Kepler's second law says that planets sweep equal areas in equal times in their orbits; the closer a planet is to its parent body, the faster it moves; the farther it is, the slower it moves. This is explained by the conservation of angular momentum, which is $m * v * r$.

$m$ is the planet's mass

$v$ is the planet's orbital velocity

$r$ is its distance from the parent body

As $r$ decreases, $v$ must increase to maintain the momentum.


Why is $v$ "chosen by the Universe" to be the value that changes in this phenomena and never $m$? I've only heard of mass being modified theoretically, when something is attempting to increase $v$ beyond the speed of light. If that's true, why does mass remain immutable until that point?

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    $\begingroup$ People, don't flag this question for deletion: it doesn't show lack of effort. It shows a confusion about basic concepts that would be pretty hard do solve your own. $\endgroup$
    – stafusa
    Aug 31, 2017 at 20:19

1 Answer 1


The universe doesn't make such assumptions. We do. In the majority of the problems you will use conservation of angular momentum for, the nature of the problem dictates that the mass will remain the same. Mass doesn't appear out of nowhere! Mass is conserved. Velocity is not.

There are plenty of physics problems which involve the sudden addition of mass (such as if someone throws an object at you and you catch it). In these cases, mass can change rather than velocity. Or both can change!

As for why mass is conserved, that's a philosophical question which stems beyond science. That's where we have to start admitting that things like "conservation of mass" is a model of how reality works, not the definition of how reality works. However, if we are willing to handwave that aside and say that "conservation of mass" is such a good model that we can treat it as though it is reality, then we're back to my first paragraph -- we assumed the mass didn't change, because the model says it wont.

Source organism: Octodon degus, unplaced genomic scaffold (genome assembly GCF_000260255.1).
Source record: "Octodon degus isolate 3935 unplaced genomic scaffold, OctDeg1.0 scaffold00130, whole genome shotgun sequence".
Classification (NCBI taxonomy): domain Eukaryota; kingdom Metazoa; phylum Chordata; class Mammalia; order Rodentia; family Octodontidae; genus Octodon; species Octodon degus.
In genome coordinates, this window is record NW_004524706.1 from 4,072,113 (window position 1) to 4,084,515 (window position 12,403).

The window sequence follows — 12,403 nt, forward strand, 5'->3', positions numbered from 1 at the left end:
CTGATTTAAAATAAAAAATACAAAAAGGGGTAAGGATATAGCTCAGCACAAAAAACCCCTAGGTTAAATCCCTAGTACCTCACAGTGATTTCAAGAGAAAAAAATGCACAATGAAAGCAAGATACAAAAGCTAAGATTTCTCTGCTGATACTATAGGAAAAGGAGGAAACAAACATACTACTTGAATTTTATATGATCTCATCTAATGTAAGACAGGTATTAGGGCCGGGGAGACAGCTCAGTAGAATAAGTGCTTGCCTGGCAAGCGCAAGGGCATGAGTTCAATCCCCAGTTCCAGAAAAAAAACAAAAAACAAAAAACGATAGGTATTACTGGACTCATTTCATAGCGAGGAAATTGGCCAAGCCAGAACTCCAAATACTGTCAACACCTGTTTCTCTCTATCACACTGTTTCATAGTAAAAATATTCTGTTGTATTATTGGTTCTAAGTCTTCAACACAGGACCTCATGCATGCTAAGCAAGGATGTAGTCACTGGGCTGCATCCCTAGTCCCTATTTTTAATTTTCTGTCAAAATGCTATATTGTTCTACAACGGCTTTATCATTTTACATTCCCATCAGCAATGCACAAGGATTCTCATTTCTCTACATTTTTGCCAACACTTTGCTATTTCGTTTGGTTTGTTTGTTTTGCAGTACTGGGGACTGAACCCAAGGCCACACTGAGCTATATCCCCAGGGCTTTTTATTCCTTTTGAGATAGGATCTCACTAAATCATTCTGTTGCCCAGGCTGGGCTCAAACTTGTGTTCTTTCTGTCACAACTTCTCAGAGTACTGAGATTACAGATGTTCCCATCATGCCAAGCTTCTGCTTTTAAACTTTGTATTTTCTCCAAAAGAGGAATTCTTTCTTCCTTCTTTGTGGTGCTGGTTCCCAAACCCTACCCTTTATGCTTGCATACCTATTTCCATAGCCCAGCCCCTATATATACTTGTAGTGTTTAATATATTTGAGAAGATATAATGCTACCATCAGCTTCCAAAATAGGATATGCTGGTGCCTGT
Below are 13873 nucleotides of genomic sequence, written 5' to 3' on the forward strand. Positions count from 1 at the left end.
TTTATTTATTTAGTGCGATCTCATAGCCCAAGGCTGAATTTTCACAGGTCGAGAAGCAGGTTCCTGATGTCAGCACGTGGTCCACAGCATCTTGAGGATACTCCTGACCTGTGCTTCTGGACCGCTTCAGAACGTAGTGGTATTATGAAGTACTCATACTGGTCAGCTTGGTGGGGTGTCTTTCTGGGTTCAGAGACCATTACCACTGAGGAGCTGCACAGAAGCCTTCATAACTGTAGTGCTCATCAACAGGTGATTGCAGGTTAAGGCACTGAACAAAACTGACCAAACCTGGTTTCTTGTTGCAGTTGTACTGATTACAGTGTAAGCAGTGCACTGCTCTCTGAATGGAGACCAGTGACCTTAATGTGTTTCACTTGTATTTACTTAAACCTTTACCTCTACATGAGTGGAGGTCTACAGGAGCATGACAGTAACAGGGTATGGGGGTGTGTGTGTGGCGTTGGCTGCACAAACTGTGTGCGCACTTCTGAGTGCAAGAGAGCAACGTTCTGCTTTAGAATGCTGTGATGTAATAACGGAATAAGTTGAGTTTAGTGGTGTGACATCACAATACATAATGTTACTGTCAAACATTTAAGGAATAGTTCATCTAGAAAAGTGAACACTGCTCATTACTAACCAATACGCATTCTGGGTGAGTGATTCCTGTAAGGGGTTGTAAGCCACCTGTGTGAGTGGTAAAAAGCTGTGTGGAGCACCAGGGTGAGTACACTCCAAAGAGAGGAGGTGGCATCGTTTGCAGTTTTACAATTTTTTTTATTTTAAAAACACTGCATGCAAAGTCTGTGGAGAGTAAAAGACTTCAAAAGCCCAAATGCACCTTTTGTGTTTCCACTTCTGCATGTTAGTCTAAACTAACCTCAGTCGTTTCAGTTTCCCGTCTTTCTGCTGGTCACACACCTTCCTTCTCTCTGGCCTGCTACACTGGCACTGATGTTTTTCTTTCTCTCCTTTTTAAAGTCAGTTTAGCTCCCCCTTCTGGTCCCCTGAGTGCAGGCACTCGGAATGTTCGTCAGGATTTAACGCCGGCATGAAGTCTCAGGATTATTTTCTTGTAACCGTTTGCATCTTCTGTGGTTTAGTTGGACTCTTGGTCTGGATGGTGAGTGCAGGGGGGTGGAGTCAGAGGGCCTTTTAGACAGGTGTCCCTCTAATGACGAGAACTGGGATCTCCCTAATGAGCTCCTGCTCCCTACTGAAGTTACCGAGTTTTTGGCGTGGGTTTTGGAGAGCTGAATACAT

• $\begingroup$ In other words, mass, like angular momentum, is protected as a conserved property (antimatter annihilation stuff aside) while velocity isn't, so velocity is what changes to conserve momentum while also conserving mass, and why some properties are conserved while others aren't (which I guess is what my question migrates to) is fundamentally unknowable? $\endgroup$ Aug 31, 2017 at 23:00
  • $\begingroup$ @Kat Correct. Or, to be a bit more precise, the question of "why" the universe does what it does, at the most fundamental level, is fundamentally unknowable using the empirical approaches of science. If you are interested in the topic, two key words you can look at are ontology and epistemology. Science, in its truest form, is an epistemological way of thinking. In particular, it is empirical, which is a subset of epistemology. $\endgroup$
    – Cort Ammon
    Aug 31, 2017 at 23:03
  • $\begingroup$ Sometimes science can explain one phenomena using a lower level phenomena, such as explaining magnetism via relativistic effects on electric fields, but if you follow those rabbit holes all the way down, asking "why" at each layer, you eventually will reach topics where we have no ontological answer, and all we can say is "all empirical evidence suggests that it works this way." $\endgroup$
    – Cort Ammon
    Aug 31, 2017 at 23:05

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